I recently discovered a word. Mansplaining. Let me expand:
verb. To explain in a patronizing manner, assuming total ignorance on the part of those listening. The mansplainer is often shocked and hurt when their mansplanation is not taken as absolute fact, criticized or even rejected altogether.
Have you ever been mansplained to? For months now, I have thought that I was alone in this, the only one feeling shut down and patronized. Maybe I really am a crazy radical feminist. Maybe I really am wrong. I certainly don’t know everything, I guess he just happens to know a lot more about what I’m majoring in than I do.
I have learned over the years that I am very confident and outspoken when compared to my female peers. I am that girl that people recognize from their 300 person lectures because I’m always raising my hand. I have to exercise intense control when discussing issues I’m passionate about, because it’s really hard for me to back down. So in that sense, I think that I have a lot to learn when it comes to stepping back, and leaving space for others to speak. And still, I am mansplained to. How many times have I been told that I am being overly emotional, irrational or just too radical for expressing my feminist beliefs?
It makes me think about my incredibly educated and intelligent peers who, when engaging in conversation with very dominant people, will silence themselves. Rebecca Solnit muses that there must be “billions of women out there on this six-billion-person planet being told that they are not reliable witnesses to their own lives, that the truth is not their property, now or ever.”
She believes that mansplaining “keeps women from speaking up and from being heard when they dare; it crushes young women into silence by indicating, the way harassment on the street does, that this is not their world. It trains us in self-doubt and self-limitation just as it exercises men’s unsupported overconfidence.”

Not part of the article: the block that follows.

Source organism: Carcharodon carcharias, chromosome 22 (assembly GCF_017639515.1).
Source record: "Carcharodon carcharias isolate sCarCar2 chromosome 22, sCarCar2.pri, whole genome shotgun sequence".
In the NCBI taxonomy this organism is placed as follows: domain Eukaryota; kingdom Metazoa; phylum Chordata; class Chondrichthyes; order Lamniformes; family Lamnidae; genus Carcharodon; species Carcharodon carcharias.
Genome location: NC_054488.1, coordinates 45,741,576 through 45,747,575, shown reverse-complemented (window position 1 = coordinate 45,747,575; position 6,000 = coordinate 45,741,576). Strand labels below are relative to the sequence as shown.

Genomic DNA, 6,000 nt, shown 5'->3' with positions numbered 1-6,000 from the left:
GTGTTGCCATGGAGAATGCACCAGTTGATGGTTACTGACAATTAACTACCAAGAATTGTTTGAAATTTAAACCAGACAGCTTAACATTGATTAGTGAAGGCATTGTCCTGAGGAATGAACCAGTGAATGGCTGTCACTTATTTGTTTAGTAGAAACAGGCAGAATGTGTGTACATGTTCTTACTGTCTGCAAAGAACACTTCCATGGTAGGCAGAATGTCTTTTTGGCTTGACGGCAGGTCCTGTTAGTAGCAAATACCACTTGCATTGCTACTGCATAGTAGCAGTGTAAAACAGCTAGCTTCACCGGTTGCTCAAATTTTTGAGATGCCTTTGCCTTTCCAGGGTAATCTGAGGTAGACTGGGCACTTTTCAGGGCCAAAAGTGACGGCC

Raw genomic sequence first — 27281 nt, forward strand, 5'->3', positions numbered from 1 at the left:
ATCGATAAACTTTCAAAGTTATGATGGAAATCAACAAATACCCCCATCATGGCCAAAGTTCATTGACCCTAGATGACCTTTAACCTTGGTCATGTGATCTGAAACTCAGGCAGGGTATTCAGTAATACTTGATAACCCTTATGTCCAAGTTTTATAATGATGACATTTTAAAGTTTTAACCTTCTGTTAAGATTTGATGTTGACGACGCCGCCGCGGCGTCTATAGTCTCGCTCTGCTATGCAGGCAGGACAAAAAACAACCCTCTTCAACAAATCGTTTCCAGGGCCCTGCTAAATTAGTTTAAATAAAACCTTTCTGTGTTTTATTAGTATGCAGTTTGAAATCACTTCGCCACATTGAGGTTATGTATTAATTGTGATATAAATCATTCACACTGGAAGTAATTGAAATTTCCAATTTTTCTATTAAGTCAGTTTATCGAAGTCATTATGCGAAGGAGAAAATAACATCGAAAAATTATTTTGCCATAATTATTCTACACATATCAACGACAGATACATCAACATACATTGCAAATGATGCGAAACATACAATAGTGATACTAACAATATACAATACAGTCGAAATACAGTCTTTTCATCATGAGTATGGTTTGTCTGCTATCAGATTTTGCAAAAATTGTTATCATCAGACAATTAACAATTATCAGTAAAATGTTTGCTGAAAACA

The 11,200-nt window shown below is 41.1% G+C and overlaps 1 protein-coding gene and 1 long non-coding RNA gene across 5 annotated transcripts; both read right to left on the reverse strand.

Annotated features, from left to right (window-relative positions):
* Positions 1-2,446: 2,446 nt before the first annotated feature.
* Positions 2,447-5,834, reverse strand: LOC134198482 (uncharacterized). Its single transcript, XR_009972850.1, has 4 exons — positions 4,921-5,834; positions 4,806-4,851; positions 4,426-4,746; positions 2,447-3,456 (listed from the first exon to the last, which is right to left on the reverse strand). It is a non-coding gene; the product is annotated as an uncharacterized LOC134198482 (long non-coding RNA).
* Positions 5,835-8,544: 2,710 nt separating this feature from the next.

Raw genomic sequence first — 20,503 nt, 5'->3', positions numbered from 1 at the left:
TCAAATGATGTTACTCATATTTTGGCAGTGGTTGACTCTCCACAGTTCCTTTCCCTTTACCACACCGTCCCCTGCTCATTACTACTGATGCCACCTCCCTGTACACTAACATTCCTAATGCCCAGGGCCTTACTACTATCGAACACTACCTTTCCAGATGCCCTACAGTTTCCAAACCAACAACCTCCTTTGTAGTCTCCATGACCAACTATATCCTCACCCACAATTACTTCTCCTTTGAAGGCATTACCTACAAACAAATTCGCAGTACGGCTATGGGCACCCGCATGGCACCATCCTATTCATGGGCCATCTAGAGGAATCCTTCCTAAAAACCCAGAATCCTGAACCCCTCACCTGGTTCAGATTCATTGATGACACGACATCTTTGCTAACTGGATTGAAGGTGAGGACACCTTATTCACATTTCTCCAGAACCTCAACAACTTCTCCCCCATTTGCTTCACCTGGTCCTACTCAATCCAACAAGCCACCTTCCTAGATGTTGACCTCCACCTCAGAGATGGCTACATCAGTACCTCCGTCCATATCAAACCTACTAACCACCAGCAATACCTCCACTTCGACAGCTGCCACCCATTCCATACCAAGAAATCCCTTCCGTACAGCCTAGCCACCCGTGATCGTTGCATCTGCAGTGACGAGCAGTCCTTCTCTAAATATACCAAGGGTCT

How can we make a space for women in this world when we aren’t taken seriously? How can we fight for equal pay, for reproductive choice, for a right to safety and equity in this world, when we are neither listened to, nor seen as believable? In April, I wrote about street harassment as a means of controlling women’s access to public space. Today, I am writing about how mansplaining asserts that public debate and opinion are not women’s space either. How for every belief we try to push, we first have to convince the world that we are worth listening to in the first place.
Solnit argues that women often have to fight two battles: the struggle to get their beliefs and agenda across, and the struggle to simply be taken seriously. This election season is a wonderful example of this, where women’s reproductive rights are over and over being defined and threatened by men, whether through the idea of legitimate rape, an all male panel on birth control regulation, or Romney’s promise to overturn Roe v. Wade.
So, the next time a man rephrases your perfectly constructed explanation of something, or begins to tell you something you obviously know, or interrupts you, say something. Politely ask him to listen, and pay him the same respect. And women, let’s be aware of this among ourselves as well. Let’s listen, and not shut our sisters down. Let’s assume that everyone is the perfect witness to their own life, and remember that there are multiple truths. My personal goal is to hear all of these truths, and to respect all for whom they are true.